There's a certain story which keeps getting made into a movie every now and
then, and I frankly wish the film makers would stop bothering with it. So many
have failed to do it justice that the idea seems less and less filmable to
The story I'm talking about is pursuit of unknowable, as distinctly opposed
to the pursuit of something that is simply unknown. Usually, it's the story of a
lone conflicted visionary who is looking for the Theory of Everything, the
Underlying Pattern of the Universe, the True Name of God, or something equally
esoteric. The last film to tackle this was last summer's Contact, which
ended up as a mixture of numbingly obvious platitudes and insulting audience
manipulation. Now we have &pi, a small independent movie which won Best
Director award at Sundance for Darren Aronofsky (who also wrote the screenplay).
In almost every single aspect, this movie is superior to Contact-but it
still ends up being a disappointment.
The story involves Max Cohen, a paranoid and reclusive New York math genius,
who is holed in his cheap apartment behind a door with three locks, and who
talks to his homemade supercomputer, Euclid, trying to detect a pattern in the
chaos of the universe-in the digits &pi, in the rise and fall of the stock
market, and (after a coffee-shop meeting with a talkative Hasidic scholar) in
the letters of Torah. Cohen is also affected by a rare brain malaise, which
causes him to have wild uncontrollable fits and hallucinations.
The movie is filmed in black and white-and I don't mean your usual
garden-variety black and white, which also utilizes shades of gray in between.
No, &pi is filmed in high contrast black and white, with almost no
gradations between pitch darkness and blinding light. This results in some
remarkable visuals, including a thrilling opening title sequence, where the
viewer is whisked along the veritable torrent of diverse visual information.
The look of the film also functions as an apt metaphor of its central
theme-pursuit of ultimate truth can be as bright as to prove blinding. In case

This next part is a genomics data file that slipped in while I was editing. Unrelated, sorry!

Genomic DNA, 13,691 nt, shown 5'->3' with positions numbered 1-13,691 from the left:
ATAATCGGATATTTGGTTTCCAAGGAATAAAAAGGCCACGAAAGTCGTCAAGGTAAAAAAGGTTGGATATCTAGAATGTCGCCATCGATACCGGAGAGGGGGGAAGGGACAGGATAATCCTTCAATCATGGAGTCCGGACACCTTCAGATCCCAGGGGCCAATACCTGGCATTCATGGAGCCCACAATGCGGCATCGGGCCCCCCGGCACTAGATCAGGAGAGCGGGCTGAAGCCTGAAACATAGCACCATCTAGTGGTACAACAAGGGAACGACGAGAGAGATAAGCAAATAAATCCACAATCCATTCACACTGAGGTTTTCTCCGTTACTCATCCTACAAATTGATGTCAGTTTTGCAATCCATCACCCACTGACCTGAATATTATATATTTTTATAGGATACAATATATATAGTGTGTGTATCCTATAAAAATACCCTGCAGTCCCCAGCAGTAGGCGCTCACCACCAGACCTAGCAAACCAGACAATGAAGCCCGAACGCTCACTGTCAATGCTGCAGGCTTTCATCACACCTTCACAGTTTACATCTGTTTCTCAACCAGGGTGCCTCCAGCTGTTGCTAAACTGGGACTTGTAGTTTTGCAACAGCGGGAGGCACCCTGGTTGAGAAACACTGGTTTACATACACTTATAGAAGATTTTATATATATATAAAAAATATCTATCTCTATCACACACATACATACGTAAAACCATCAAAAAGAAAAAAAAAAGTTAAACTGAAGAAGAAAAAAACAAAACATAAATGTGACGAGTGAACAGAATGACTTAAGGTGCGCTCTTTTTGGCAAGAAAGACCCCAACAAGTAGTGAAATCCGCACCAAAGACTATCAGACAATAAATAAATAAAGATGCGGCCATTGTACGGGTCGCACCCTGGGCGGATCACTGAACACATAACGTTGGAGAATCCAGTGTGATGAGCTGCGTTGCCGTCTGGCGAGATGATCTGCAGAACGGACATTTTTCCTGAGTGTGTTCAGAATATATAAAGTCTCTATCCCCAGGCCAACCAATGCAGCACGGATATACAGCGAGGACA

the audience doesn't get it, the opening narration helpfully provides the
convenient metaphor of "staring into the sun," which is repeated twice more
during the movie. When it was repeated for the third time, my patience started
to run dry, being exhausted by ostentatious metaphors without much meaning in
any context but the metaphorical.
The same doubly applies to the the movie's most disturbing subplot-the
sequences of a man physically mutilating his own brain. Although highly
effective in making the viewers squirm in their seats, they don't really have
any meaning beyond being metaphors-and also quite painful to watch (although
clearly intentionally so).
Still, when &pi doesn't waste time trying - quite miserably - to be
profound, and simply dives head first into the whirlpool of unsolved scientific
mysteries, it soars. Totally different from Contact, which equated
science with either pseudo-philosophical babbling or hardware gizmos, &pi
simply presents a truly fascinating array of facts, and hints at the connections
between them. Strangely enough, the main focus is not on the titular number.
Instead, the most interesting material is proved by f, the golden mean,
1.618?This number is tied to the Fibonacci series, the Leonardo da Vinci thesis
about the perfectly proportioned human body, the shape of a plant leaf - and a
galaxy - and they are all linked together in one montage sequence, during which
the movie is absolutely thrilling, making the audience feel as if they, along
with the protagonist, are on the brink of some great discovery.
This discovery, of course, is impossible, because &pi concerns itself
with the unknowable, and its ending strongly confirms my suspicions that this
story is inherently unfilmable. While in a book the simple presentation of the
interconnected ideas might be sufficient, the film, because of the peculiarities
of the medium, has to provide a closure to the story, and here it stumbles,
almost fatally. In the last fifteen minutes, &pi degenerates into some not
very involving chases, violence, and more self-mutilation, only to mask the fact
that there can't really be a (dramatically) satisfying ending.
Even more lamentably, Aronofsky's usually rigorous writing also suffers in
the end, by making some half-hearted stabs at science fiction via the ludicrous
hypothesis about what happens to computers when they crash, and, even worse,
making factual mistakes; the important sequence in the end-the conversation with
a mysterious Rabbi-totally falls flat because the screenplay cannot tell a
number and a digit apart.
I can't really blame Aronofsky for trying; he succeeds more than one would
expect. It's just that he's trying to tell in a narrative-based medium something
that doesn't really work as a story.